Psycho Queen of Leenane
Theatre critics are raving about the hot new UK playwright, Martin McDonagh and his Tony-winning play, The Beauty Queen of Leenane. They compare him to Hollywood’s Quentin Tarantino to a degree tha raises suspicion and arouses a violent need to reject their claims outright. Live theatre and cinema are worlds apart, the effects, the impact, mutually exclusive. Or so I thought, until I saw McDonagh’s play.
A fan of fringe theatre, black comedy and other off-beat entertainment, I am habitually bored by mainstream theatre, in spite of critical acclaim. (Riverdance is a case in point.) So I prepared for two hours of tedium trying to achieve critical objectivity.
And for the first while, The Beauty Queen did not disappoint. It was opening night. The cast was shy, their movements were awkward, and their Irish accents kept unravelling. And that, thought I with a satisfied meow, is simply not Tarantino, a director known for sucking his audience into a vortex of fast-lane violence and angst-driven thugs from exciting establishing shot to unnerving finish.
The Beauty Queen builds almost too slowly, more like a Hitchcock thriller, and with as many twists and turns, starting with the boring daily lives of two very boring women. As the play develops, however, we learn that mother and daughter have been weaving a sinister web. The double-binds and petty betrayals are of Hitchcockian proportion and lead inexorably to a terrible, shocking end. It has all the elements of Psycho. Think bare light bulbs, Norman Bates and mother-possession, with a few minor differences: the bare bulb is not restricted to the basement — these women live in squalor, Bates is a broad, and mother is still alive and full of piss, which she dumps down the sink. Disgusting? Very.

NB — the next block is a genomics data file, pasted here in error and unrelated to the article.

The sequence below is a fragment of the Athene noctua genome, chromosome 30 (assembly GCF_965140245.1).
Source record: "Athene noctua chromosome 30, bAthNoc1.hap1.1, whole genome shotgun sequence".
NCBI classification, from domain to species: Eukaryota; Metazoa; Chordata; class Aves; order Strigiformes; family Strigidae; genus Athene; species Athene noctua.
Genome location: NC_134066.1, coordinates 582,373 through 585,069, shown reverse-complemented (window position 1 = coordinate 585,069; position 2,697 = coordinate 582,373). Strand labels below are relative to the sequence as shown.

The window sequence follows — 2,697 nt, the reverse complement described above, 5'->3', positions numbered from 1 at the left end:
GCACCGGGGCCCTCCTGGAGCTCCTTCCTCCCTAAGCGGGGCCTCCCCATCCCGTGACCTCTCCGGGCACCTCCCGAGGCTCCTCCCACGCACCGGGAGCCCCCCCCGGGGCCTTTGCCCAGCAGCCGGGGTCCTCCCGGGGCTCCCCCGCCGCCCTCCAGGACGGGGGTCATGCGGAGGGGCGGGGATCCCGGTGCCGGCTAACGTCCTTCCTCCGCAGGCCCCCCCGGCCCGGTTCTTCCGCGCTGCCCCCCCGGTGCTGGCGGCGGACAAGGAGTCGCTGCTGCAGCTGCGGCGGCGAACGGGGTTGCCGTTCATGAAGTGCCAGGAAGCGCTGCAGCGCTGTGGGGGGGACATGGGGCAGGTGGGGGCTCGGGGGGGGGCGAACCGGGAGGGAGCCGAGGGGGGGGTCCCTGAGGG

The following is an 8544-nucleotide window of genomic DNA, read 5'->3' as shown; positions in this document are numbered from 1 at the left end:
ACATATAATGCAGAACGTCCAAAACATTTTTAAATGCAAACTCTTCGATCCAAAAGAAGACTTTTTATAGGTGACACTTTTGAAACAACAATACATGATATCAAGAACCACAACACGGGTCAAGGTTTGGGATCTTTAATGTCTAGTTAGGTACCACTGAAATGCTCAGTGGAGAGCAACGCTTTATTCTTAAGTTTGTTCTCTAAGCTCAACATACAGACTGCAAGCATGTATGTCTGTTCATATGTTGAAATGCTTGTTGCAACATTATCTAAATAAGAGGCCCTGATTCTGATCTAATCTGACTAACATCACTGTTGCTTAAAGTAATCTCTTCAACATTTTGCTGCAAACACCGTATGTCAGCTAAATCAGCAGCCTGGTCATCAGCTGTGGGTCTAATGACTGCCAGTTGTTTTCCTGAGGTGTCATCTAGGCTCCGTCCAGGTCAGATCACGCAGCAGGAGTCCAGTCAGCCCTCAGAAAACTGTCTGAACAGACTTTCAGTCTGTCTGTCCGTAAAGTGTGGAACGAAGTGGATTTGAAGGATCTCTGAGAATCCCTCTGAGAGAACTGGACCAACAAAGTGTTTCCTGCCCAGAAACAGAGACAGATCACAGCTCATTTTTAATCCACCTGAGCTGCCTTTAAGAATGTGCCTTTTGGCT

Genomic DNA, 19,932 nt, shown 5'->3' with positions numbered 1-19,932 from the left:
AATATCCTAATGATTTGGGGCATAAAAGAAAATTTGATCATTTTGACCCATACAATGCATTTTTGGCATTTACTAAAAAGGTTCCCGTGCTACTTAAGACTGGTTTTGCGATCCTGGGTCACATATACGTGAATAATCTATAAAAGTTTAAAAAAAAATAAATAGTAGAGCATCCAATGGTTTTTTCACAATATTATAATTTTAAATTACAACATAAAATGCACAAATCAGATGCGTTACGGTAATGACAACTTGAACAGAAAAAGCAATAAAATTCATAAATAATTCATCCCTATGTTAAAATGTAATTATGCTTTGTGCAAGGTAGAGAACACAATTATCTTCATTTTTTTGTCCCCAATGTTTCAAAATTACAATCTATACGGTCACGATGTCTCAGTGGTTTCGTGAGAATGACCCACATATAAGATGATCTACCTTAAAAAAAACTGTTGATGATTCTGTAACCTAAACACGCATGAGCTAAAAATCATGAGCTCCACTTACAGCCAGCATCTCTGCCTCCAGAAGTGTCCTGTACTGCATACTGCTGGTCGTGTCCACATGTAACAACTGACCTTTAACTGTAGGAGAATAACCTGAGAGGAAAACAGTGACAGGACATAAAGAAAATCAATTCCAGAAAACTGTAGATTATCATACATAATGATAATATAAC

Joan Orenstein is almost too convincing at times in her role as 70-year old Mag Folan, a lazy old bitch of a mother hell-bent on making a life-time slave of her estranged 40-something daughter, Maureen, played to perfection by Fiona Reid. Maureen resents her, of course, but their circumstances in rural Ireland leave her no alternative but to look after her abusive mother and their paltry farm, until Pato Dooley (Oliver Becker) offers her a tiny window of opportunity. And that’s when the real friction begins. Mag steps up her scheming while Maureen flaunts her escape plans. Mom wins (sort of) with the unwitting help of Pato’s younger brother, Ray, a frenetic lad whose restless impatience with the old biddy most resembles a Tarantino character. Scene-stealing Canadian actor Matthew Edison brings to the stage the vibrance and humour of a Pulp Fiction punk. He tosses about, rolls off his chair and pretty much crawls up the walls with all the insolence of youth, chanting “feck” as though it were some demented Irish mantra, until he finally leaves Pato’s letter to Maureen with Mag to do with as she pleases, which se does, apparently sealing her daughter’s fate…and her own. But that’s not all. The surprising twist at the end is worthy of Hitchcock and must remain a mystery “for fear of spoiling the effect for our readers” (as the great Master of Suspense himself might’ve said in a prologue to the play).